Opening Meeting, Spring Semester 2011 - February 3, 2011
I welcome you all to the (euphemistically named) “Spring” semester. I know that this arctic weather has been trying the patience of everyone, and we can only hope that Pauxatawny Phil was right yesterday and Spring will come early this year. I do also hope that, delays and cancellations notwithstanding, that you are excited about beginning work with our students as regular classes begin again.
Let me first introduce (or reintroduce) a new colleague — Roy Stewart, who will be serving as provost while we conduct a search for a permanent replacement for our friend Linda Rinker. Walter Bernstein is chairing that search, and we have some promising candidates expressing interest in WCSU. Roy knows both this university and Connecticut well, and his experience both here and throughout a distinguished career in academic leadership will serve us well.
This afternoon I want to talk about why leadership and advocacy are important to us all as we face the months ahead.
Several weeks ago I had the good fortune to spend some time with the students in our Hancock Student Leaders Program. Two of the concepts that came up in our conversations are relevant today.
The first is that in all organizations, leadership is not a task only for those with particular titles or jobs. Everyone can exercise leadership by taking responsibility for advancing the collective vision. We see that here in the superb job our facilities staff has done in keeping the campus open through January’s blizzards. We see it in the flexibility that faculty colleagues have demonstrated in recent semesters by adapting teaching schedules and class sizes to best serve our students. That’s leadership, and we all should be grateful for it. Given what lies ahead in our future, such collective leadership has never been more important.
The second leadership concept the students and I discussed is an idea developed by Harvard’s Ronald Heifetz, whose writing on leadership (and especially his book Leadership without Easy Answers) is one of my favorite texts on that subject. Heifetz talks about the importance of “going to balcony,” that is, periodically removing oneself from the details of the conflicts du jour to reflect on and assess progress toward larger goals. His metaphor is especially relevant for us, I believe, because in the upcoming debates over the state budget, it will be very easy for us to be distracted and focus on the latest political rumor or article in the Hartford Courant. Given the importance of our work in creating Connecticut’s future, we must not do that.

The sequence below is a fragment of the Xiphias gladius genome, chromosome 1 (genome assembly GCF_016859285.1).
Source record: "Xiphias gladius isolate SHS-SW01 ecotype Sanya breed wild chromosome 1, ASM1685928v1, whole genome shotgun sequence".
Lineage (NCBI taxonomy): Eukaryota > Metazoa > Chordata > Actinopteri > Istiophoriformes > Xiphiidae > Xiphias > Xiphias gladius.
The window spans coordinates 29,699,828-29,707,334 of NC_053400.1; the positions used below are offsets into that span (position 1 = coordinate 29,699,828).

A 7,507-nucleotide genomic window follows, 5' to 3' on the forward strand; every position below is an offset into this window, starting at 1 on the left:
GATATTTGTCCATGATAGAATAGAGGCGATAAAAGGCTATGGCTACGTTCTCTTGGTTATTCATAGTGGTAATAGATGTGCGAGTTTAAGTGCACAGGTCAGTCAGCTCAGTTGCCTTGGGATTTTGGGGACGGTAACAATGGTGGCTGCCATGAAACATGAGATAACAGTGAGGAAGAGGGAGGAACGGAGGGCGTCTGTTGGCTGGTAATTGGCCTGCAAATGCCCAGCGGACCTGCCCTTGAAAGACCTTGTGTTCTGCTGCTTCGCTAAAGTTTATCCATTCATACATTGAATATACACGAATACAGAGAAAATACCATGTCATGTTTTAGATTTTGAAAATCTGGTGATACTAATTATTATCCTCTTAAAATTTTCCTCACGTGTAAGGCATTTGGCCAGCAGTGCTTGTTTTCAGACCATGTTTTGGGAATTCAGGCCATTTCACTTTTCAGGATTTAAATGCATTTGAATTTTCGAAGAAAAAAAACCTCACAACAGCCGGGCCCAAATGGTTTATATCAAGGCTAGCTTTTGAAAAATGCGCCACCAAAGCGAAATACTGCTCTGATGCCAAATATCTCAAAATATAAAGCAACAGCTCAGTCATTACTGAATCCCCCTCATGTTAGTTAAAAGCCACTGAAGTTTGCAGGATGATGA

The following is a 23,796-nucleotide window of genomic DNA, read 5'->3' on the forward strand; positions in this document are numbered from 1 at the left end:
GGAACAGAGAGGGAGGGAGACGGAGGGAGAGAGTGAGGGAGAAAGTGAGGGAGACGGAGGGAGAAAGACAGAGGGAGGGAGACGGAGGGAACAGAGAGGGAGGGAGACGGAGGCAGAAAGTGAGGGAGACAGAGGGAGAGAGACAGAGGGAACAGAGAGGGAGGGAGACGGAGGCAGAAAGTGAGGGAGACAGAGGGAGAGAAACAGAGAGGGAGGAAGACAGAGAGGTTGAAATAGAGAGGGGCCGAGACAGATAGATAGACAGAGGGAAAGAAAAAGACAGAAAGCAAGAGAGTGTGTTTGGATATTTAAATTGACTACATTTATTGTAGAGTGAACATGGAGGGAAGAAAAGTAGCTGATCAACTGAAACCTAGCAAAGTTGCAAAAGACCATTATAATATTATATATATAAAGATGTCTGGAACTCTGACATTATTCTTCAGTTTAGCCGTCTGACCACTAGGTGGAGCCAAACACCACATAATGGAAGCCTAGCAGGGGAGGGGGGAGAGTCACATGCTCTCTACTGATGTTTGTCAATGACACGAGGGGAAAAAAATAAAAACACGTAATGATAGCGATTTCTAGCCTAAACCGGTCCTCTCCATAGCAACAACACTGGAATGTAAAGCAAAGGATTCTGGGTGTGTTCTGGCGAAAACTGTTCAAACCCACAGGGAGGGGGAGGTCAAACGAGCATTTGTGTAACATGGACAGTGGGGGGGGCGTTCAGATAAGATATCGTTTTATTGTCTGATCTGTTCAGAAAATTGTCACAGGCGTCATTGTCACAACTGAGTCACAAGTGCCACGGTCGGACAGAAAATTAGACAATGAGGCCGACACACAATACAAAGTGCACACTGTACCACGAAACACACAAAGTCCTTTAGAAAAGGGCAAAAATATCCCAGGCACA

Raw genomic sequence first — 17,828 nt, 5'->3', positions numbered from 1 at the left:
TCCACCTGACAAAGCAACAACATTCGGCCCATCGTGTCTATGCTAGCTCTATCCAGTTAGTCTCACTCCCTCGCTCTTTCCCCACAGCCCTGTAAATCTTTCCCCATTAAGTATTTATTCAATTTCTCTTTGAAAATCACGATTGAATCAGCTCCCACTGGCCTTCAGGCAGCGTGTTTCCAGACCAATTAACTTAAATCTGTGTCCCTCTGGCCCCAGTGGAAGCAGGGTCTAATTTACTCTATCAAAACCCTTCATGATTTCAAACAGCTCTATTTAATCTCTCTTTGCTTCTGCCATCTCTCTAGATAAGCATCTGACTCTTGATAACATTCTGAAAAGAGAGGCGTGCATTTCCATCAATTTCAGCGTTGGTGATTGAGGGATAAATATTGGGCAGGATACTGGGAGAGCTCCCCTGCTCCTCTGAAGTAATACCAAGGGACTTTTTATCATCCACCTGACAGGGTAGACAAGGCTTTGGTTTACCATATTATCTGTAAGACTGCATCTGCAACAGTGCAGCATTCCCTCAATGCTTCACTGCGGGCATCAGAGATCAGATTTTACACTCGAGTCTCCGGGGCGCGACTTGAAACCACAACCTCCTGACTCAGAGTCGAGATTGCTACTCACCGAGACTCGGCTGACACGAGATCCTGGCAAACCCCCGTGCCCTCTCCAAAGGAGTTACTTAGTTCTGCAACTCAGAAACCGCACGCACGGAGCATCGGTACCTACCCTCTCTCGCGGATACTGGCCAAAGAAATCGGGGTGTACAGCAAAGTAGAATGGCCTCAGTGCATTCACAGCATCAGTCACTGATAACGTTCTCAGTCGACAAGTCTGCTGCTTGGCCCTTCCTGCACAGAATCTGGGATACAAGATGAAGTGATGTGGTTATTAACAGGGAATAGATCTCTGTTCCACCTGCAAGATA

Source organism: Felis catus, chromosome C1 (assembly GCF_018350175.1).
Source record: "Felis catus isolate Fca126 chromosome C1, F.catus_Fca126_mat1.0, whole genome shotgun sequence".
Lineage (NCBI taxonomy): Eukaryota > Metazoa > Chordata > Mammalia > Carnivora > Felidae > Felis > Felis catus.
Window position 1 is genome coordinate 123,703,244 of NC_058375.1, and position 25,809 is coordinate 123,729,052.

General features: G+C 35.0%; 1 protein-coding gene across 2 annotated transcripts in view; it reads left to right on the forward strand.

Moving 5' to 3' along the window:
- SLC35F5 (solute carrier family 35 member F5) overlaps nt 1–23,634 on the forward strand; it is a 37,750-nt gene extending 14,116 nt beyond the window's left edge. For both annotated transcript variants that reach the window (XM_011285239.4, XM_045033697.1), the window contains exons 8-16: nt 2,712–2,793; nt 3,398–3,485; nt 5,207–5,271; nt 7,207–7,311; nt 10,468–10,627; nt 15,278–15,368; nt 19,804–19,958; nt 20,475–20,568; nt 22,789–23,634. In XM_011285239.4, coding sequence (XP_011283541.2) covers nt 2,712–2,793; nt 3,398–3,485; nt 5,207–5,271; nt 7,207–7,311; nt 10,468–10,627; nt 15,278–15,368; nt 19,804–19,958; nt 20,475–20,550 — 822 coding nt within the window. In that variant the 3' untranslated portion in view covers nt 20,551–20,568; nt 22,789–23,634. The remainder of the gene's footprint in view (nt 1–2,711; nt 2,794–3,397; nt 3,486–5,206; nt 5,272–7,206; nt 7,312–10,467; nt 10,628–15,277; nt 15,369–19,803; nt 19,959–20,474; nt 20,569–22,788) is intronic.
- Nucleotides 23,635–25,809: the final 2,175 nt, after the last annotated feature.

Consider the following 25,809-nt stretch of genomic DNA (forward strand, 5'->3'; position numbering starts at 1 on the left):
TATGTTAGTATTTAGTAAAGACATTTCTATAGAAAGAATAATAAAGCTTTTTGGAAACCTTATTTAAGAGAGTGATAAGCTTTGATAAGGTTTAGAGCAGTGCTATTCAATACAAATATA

But action, and leadership, will be necessary. We all know that some sort of resolution to the budget challenges that we have seen looming for years is coming in this legislative session. The state’s deficit remains around $3.7 billion on a nearly $20 billion operating budget (per capita, the nation’s highest); reductions in our state support are imminent. And these will be on top of the cuts we have already — thanks to you all — been able to manage our way through over the past two years.
We won’t know until his Feb. 16 budget message precisely what Governor Malloy has in mind. And whatever he proposes in his budget will then possibly be altered by debates in the General Assembly. But it is likely that we will see reductions in the range of 5 percent to 15 percent of our state allocation, which is currently around 35 percent of our operating budget.
We have developed scenarios to bring forward when we know the size of these reductions. In so doing, we’ve employed two priorities — minimizing negative impact on our students’ educational progress and keeping our regular workforce here at WCSU intact.